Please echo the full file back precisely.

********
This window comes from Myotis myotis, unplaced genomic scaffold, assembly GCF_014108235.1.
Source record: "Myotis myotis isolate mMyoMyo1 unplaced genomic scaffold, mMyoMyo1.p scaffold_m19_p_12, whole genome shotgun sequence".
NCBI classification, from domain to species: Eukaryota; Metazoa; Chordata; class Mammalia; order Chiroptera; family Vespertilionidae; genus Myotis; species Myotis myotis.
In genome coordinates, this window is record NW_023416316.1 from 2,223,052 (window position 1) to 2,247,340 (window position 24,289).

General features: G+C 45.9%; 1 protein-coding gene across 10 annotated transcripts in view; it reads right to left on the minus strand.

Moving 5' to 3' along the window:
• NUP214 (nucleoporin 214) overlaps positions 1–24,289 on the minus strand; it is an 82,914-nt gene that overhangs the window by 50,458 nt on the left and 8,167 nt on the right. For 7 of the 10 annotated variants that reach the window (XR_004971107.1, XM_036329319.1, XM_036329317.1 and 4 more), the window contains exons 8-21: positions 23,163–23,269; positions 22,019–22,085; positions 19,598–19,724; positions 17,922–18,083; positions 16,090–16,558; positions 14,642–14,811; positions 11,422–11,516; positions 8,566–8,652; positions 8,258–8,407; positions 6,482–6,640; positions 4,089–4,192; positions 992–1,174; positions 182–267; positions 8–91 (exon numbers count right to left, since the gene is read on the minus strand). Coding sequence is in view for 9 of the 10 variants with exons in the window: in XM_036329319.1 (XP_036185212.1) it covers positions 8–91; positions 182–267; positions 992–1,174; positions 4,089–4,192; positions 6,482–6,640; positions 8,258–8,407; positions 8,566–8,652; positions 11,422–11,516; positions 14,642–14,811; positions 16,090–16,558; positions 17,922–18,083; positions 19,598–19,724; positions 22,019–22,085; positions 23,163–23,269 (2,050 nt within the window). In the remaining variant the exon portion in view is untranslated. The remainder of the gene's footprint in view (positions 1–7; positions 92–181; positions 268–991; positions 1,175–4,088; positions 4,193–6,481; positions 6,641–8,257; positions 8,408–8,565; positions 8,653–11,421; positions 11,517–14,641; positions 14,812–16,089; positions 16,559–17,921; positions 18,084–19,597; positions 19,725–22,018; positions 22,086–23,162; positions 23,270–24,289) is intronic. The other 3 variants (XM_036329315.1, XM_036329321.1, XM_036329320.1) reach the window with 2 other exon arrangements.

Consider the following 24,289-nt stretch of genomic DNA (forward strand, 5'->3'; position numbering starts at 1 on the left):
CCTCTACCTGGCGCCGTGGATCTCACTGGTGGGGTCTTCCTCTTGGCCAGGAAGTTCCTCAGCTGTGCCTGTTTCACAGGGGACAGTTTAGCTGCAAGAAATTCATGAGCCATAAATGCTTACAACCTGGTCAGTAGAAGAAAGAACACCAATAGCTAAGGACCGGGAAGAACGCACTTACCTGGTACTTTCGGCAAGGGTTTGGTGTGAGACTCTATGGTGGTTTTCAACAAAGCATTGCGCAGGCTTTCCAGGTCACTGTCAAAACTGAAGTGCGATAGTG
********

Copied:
This window comes from Myotis myotis, unplaced genomic scaffold, assembly GCF_014108235.1.
Source record: "Myotis myotis isolate mMyoMyo1 unplaced genomic scaffold, mMyoMyo1.p scaffold_m19_p_12, whole genome shotgun sequence".
NCBI classification, from domain to species: Eukaryota; Metazoa; Chordata; class Mammalia; order Chiroptera; family Vespertilionidae; genus Myotis; species Myotis myotis.
In genome coordinates, this window is record NW_023416316.1 from 2,223,052 (window position 1) to 2,247,340 (window position 24,289).

General features: G+C 45.9%; 1 protein-coding gene across 10 annotated transcripts in view; it reads right to left on the minus strand.

Moving 5' to 3' along the window:
• NUP214 (nucleoporin 214) overlaps positions 1–24,289 on the minus strand; it is an 82,914-nt gene that overhangs the window by 50,458 nt on the left and 8,167 nt on the right. For 7 of the 10 annotated variants that reach the window (XR_004971107.1, XM_036329319.1, XM_036329317.1 and 4 more), the window contains exons 8-21: positions 23,163–23,269; positions 22,019–22,085; positions 19,598–19,724; positions 17,922–18,083; positions 16,090–16,558; positions 14,642–14,811; positions 11,422–11,516; positions 8,566–8,652; positions 8,258–8,407; positions 6,482–6,640; positions 4,089–4,192; positions 992–1,174; positions 182–267; positions 8–91 (exon numbers count right to left, since the gene is read on the minus strand). Coding sequence is in view for 9 of the 10 variants with exons in the window: in XM_036329319.1 (XP_036185212.1) it covers positions 8–91; positions 182–267; positions 992–1,174; positions 4,089–4,192; positions 6,482–6,640; positions 8,258–8,407; positions 8,566–8,652; positions 11,422–11,516; positions 14,642–14,811; positions 16,090–16,558; positions 17,922–18,083; positions 19,598–19,724; positions 22,019–22,085; positions 23,163–23,269 (2,050 nt within the window). In the remaining variant the exon portion in view is untranslated. The remainder of the gene's footprint in view (positions 1–7; positions 92–181; positions 268–991; positions 1,175–4,088; positions 4,193–6,481; positions 6,641–8,257; positions 8,408–8,565; positions 8,653–11,421; positions 11,517–14,641; positions 14,812–16,089; positions 16,559–17,921; positions 18,084–19,597; positions 19,725–22,018; positions 22,086–23,162; positions 23,270–24,289) is intronic. The other 3 variants (XM_036329315.1, XM_036329321.1, XM_036329320.1) reach the window with 2 other exon arrangements.

Consider the following 24,289-nt stretch of genomic DNA (forward strand, 5'->3'; position numbering starts at 1 on the left):
CCTCTACCTGGCGCCGTGGATCTCACTGGTGGGGTCTTCCTCTTGGCCAGGAAGTTCCTCAGCTGTGCCTGTTTCACAGGGGACAGTTTAGCTGCAAGAAATTCATGAGCCATAAATGCTTACAACCTGGTCAGTAGAAGAAAGAACACCAATAGCTAAGGACCGGGAAGAACGCACTTACCTGGTACTTTCGGCAAGGGTTTGGTGTGAGACTCTATGGTGGTTTTCAACAAAGCATTGCGCAGGCTTTCCAGGTCACTGTCAAAACTGAAGTGCGATAGTG